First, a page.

You also see David working very, very quickly. Besides having elite pitching stuff, David paces the game, and he paces the games to move very fast. You can imagine he is in impeccable physical condition. I'd imagine you imagine right.
I'm no psychologist. Sports or otherwise, I would think the way Price controls the pace of the game, the way he dominates the batter's at bat with his demanding schedule, I would reckon this all affects the batter psychologically. The guy in the batter's box has to subconsciously think, 'gosh damn, this David Price fella isn't messing about, he wants to get this done, and so I must align myself to his scheduling.' So the batter is already in submission when he's rushed to meet David's pace.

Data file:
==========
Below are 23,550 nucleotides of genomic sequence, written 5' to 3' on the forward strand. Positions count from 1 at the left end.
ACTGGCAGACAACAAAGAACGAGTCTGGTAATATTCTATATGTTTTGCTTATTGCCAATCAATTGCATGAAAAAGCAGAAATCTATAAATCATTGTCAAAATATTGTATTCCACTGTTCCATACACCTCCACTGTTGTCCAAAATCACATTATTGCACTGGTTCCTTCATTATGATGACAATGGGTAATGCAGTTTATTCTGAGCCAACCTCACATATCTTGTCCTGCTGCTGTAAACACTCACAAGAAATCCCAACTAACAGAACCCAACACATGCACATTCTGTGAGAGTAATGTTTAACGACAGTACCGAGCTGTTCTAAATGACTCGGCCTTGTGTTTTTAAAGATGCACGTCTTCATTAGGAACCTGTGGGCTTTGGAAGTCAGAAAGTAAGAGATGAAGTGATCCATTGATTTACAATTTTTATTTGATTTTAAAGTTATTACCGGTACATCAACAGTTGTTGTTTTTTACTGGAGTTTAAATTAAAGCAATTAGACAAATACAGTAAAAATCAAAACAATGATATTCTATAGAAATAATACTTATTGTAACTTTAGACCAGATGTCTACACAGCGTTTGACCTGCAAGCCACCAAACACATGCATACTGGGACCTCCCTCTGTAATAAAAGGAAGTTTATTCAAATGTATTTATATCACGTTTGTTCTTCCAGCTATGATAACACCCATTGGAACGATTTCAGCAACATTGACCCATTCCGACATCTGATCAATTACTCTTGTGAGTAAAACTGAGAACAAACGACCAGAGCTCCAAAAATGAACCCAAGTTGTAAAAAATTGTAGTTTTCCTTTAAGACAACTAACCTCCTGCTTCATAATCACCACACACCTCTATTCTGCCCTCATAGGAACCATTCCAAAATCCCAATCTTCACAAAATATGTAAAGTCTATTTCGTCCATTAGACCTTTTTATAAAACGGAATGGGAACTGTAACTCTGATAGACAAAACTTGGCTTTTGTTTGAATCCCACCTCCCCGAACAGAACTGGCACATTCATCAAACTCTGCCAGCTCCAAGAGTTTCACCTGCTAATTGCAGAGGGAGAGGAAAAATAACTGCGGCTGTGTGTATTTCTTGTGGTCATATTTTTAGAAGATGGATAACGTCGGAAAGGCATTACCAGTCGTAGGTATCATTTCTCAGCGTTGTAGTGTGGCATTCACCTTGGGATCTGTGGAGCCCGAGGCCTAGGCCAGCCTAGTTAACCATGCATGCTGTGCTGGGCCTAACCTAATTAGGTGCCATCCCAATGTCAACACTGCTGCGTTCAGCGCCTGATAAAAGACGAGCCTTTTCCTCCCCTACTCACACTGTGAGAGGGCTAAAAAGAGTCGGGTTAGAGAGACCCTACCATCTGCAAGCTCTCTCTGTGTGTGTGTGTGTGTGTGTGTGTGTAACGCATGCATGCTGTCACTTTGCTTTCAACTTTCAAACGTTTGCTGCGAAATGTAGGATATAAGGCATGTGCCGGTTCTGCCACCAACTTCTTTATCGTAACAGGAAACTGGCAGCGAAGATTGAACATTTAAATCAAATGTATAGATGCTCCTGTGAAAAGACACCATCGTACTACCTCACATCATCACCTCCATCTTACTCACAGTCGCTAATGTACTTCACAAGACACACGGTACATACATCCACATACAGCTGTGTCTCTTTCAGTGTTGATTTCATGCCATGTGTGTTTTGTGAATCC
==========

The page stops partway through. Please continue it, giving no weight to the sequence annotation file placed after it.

David Price at Vanderbilt University
David Price has been a dominating pitcher since he was in high school
David Taylor Price is all American. He's Tennessee tall. Does his home state proud.
He has two older brothers. He says he learned to hate losing any sort of competition for having to compete against his brothers. Isn't it neat how family life sometimes frames our forever? It seems to be working out on David's end.
He grew up a Braves fan. The Braves used to have some fabulous pitching staffs. But David admired David, David Justice. Price pitched in high school, and you can imagine clearly he stood out as a pitcher. He did.
David Price was drafter right out of high school, but he's an intelligent man, and took an academic scholarship to Vanderbilt University instead. That's right, he went to college on a book smarts scholarship. David was so into his schooling at Vanderbilt that he threatened to quit baseball to concentrate on his studies. Well, we're glad that didn't happen. At this point I'm sure David is too.